We needed to note where our centres of gravity were and recognise our partners gate to identify where it would be easiest to get them off balance. We also needed to feel when we were off balance and to practice rolling to regain our centres or redirect applied forces. In essence for me the lesson felt like applying the Law of the Lever by Archimedes “Give me a lever long enough and a fulcrum on which to place it, and I shall move the world.” Tai Chi shows that small forces can move large weights when you have the correct leverage.
Learning to get these movements to be intuitive in real life situations to prevent falls or injury will take time and practice. Each student learns at their own pace and needs to discover how their body works and when it is grounded and balanced.
Bob said that he used to enjoy BART surfing to practice maintaining his balance. As the carriages rock and pitch from side to side on the uneven tracks and grind to a stop at each station, he would stand in a good posture while not holding on to anything and keep his balance. An interesting exercise.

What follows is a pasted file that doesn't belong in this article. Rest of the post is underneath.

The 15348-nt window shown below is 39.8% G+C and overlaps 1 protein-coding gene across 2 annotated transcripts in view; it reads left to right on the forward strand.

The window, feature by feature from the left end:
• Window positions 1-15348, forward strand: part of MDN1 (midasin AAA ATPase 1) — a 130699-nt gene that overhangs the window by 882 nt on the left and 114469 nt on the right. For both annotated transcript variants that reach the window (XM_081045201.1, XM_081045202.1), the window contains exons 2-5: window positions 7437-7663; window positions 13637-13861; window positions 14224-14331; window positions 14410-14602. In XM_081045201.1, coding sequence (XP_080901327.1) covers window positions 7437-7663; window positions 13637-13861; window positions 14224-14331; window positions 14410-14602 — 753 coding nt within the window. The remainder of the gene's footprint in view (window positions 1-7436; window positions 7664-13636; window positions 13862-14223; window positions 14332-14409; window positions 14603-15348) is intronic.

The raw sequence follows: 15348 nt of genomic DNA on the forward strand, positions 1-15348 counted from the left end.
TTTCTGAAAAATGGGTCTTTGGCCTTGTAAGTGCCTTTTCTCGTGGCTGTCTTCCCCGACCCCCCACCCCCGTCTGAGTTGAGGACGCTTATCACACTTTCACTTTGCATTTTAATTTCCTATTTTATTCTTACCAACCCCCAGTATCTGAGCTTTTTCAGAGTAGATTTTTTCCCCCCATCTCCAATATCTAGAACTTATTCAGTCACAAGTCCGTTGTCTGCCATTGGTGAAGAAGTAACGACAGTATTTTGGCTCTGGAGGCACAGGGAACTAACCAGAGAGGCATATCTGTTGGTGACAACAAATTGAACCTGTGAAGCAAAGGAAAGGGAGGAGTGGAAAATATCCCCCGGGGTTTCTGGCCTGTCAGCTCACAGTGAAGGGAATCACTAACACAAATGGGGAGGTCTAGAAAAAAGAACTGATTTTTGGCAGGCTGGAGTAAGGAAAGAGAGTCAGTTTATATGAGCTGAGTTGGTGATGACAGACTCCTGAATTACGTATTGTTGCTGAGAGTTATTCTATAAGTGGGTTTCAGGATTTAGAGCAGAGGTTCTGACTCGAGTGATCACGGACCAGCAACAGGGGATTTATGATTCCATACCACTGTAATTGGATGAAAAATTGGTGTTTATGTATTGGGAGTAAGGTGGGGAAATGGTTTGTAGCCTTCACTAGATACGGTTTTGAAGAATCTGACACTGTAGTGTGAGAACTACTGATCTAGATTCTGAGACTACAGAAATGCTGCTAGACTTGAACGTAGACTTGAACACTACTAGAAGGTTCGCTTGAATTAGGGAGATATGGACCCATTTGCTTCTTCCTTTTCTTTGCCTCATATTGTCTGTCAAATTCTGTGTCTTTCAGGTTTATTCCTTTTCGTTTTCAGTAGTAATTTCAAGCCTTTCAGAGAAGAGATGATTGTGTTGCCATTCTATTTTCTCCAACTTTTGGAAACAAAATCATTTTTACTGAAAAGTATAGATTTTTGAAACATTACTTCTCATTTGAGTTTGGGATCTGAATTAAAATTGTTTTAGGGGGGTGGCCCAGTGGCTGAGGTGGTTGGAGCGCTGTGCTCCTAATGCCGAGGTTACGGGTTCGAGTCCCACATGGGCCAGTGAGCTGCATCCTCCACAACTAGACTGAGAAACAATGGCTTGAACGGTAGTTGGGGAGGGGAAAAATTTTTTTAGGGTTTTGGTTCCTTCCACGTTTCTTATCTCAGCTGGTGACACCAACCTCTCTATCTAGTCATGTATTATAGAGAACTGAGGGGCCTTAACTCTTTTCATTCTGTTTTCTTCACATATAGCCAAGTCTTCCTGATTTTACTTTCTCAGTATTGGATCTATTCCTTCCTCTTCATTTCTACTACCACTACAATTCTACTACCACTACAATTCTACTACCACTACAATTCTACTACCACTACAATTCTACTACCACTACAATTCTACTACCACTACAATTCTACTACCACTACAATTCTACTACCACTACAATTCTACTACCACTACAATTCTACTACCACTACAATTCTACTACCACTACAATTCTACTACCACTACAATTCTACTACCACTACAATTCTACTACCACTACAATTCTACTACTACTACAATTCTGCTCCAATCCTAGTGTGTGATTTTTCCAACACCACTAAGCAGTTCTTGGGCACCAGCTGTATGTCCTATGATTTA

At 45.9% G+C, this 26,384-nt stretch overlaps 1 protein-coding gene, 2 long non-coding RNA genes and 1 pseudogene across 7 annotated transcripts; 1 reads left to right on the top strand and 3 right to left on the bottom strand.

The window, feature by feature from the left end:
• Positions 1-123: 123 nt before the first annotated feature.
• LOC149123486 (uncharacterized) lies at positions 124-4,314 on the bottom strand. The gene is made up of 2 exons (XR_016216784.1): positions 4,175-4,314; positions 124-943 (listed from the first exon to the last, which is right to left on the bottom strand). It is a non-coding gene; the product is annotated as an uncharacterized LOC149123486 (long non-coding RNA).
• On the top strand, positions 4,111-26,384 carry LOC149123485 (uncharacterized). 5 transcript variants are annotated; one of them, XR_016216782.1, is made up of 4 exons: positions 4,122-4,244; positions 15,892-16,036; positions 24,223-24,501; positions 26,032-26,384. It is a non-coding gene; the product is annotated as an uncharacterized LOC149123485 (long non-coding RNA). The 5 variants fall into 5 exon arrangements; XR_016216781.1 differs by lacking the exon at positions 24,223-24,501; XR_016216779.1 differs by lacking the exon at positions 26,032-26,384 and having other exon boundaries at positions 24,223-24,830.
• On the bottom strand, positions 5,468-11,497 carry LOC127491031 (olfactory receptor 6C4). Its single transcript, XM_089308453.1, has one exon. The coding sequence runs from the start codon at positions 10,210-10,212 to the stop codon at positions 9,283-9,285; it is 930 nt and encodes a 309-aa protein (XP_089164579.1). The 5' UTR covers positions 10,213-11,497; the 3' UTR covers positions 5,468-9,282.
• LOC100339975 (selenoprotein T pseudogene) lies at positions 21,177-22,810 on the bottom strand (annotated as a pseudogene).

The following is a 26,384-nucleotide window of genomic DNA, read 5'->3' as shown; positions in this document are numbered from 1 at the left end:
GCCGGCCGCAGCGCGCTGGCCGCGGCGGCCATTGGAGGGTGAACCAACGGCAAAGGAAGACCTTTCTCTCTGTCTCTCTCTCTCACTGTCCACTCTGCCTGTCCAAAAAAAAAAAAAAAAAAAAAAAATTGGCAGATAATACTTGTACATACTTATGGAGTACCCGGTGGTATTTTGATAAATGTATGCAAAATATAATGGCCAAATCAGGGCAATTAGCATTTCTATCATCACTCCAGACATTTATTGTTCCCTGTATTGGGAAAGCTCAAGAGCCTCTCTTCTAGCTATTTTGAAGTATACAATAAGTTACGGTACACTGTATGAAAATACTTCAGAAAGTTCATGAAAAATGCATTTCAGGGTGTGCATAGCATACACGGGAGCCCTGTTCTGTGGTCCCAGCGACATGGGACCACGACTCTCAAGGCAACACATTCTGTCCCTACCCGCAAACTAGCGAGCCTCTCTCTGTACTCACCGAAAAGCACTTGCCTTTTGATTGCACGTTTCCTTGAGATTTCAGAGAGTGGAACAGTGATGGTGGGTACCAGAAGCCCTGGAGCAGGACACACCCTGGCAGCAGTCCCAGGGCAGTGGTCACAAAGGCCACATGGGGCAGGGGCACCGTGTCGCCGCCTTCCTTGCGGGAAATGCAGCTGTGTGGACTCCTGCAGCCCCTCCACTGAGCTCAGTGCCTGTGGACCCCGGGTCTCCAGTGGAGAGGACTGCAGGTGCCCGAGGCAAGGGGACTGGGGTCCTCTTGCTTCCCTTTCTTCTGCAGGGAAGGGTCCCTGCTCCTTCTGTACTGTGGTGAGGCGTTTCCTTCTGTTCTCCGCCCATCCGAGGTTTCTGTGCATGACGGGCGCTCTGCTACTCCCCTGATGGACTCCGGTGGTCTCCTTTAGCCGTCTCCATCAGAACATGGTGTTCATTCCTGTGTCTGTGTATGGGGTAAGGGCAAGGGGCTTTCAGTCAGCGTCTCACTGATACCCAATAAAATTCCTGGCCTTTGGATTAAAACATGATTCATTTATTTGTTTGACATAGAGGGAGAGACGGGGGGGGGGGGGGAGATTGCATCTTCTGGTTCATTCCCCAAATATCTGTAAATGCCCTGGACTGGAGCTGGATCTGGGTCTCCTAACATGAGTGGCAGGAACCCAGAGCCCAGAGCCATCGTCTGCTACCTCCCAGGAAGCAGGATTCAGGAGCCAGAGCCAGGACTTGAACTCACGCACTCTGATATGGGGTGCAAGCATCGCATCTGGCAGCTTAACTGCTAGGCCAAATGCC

Martial arts is a journey of self discovery and in Tai Chi being able to centre yourself is key, that’s how we roll.
How do you roll?
Swords have always fascinated me, I’m not exactly sure why. There is something about the beauty and the power they yield and the potential to be destructive and deadly while also being aesthetically pleasing. As Taylor Swift sings in Blank Space “Darling, I’m a nightmare dressed like a daydream“.
Due to my fascination with swords it has always been a goal of mine to complete a martial arts sword form. I started learning a Tai Chi sword form about 12 years ago but my Sifu relocated and I never got to complete the training. It has always felt like unfinished business.
I loved practicing my form with the sword outdoors and watching the blade gleam in the sunlight. It felt like an extension of me. Beautiful and deadly. Graceful and unflinching.